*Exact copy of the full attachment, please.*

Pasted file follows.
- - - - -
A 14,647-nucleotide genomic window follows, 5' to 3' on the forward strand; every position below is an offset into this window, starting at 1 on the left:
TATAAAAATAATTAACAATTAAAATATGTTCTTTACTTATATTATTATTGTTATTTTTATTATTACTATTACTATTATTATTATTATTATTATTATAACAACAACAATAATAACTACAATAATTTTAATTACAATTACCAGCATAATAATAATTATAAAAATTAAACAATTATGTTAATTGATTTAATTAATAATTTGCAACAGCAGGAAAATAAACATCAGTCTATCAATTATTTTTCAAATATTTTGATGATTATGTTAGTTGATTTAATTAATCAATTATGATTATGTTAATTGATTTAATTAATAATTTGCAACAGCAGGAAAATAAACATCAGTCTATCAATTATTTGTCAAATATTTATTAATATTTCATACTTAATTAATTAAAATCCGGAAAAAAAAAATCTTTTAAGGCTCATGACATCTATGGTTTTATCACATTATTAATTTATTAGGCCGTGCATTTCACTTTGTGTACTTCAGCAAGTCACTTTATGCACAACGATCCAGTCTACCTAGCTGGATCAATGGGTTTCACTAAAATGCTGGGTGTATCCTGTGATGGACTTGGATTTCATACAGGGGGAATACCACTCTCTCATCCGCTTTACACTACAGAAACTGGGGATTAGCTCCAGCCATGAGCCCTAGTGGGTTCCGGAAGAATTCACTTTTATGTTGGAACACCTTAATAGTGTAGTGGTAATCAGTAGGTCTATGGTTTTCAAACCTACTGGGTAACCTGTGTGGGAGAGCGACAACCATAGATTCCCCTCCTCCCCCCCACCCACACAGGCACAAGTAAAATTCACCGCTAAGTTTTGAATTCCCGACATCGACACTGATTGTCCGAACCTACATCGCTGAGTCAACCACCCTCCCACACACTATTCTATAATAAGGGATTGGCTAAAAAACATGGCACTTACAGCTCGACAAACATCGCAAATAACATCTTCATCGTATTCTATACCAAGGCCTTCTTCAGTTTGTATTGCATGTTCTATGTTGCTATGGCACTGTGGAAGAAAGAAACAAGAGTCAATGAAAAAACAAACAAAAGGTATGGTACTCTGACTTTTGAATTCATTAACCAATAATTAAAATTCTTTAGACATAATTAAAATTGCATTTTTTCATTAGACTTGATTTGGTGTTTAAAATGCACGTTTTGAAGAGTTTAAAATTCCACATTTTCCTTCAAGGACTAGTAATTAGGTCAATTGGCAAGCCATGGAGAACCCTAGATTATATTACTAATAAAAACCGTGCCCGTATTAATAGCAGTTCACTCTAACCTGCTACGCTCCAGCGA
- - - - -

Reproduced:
A 14,647-nucleotide genomic window follows, 5' to 3' on the forward strand; every position below is an offset into this window, starting at 1 on the left:
TATAAAAATAATTAACAATTAAAATATGTTCTTTACTTATATTATTATTGTTATTTTTATTATTACTATTACTATTATTATTATTATTATTATTATAACAACAACAATAATAACTACAATAATTTTAATTACAATTACCAGCATAATAATAATTATAAAAATTAAACAATTATGTTAATTGATTTAATTAATAATTTGCAACAGCAGGAAAATAAACATCAGTCTATCAATTATTTTTCAAATATTTTGATGATTATGTTAGTTGATTTAATTAATCAATTATGATTATGTTAATTGATTTAATTAATAATTTGCAACAGCAGGAAAATAAACATCAGTCTATCAATTATTTGTCAAATATTTATTAATATTTCATACTTAATTAATTAAAATCCGGAAAAAAAAAATCTTTTAAGGCTCATGACATCTATGGTTTTATCACATTATTAATTTATTAGGCCGTGCATTTCACTTTGTGTACTTCAGCAAGTCACTTTATGCACAACGATCCAGTCTACCTAGCTGGATCAATGGGTTTCACTAAAATGCTGGGTGTATCCTGTGATGGACTTGGATTTCATACAGGGGGAATACCACTCTCTCATCCGCTTTACACTACAGAAACTGGGGATTAGCTCCAGCCATGAGCCCTAGTGGGTTCCGGAAGAATTCACTTTTATGTTGGAACACCTTAATAGTGTAGTGGTAATCAGTAGGTCTATGGTTTTCAAACCTACTGGGTAACCTGTGTGGGAGAGCGACAACCATAGATTCCCCTCCTCCCCCCCACCCACACAGGCACAAGTAAAATTCACCGCTAAGTTTTGAATTCCCGACATCGACACTGATTGTCCGAACCTACATCGCTGAGTCAACCACCCTCCCACACACTATTCTATAATAAGGGATTGGCTAAAAAACATGGCACTTACAGCTCGACAAACATCGCAAATAACATCTTCATCGTATTCTATACCAAGGCCTTCTTCAGTTTGTATTGCATGTTCTATGTTGCTATGGCACTGTGGAAGAAAGAAACAAGAGTCAATGAAAAAACAAACAAAAGGTATGGTACTCTGACTTTTGAATTCATTAACCAATAATTAAAATTCTTTAGACATAATTAAAATTGCATTTTTTCATTAGACTTGATTTGGTGTTTAAAATGCACGTTTTGAAGAGTTTAAAATTCCACATTTTCCTTCAAGGACTAGTAATTAGGTCAATTGGCAAGCCATGGAGAACCCTAGATTATATTACTAATAAAAACCGTGCCCGTATTAATAGCAGTTCACTCTAACCTGCTACGCTCCAGCGA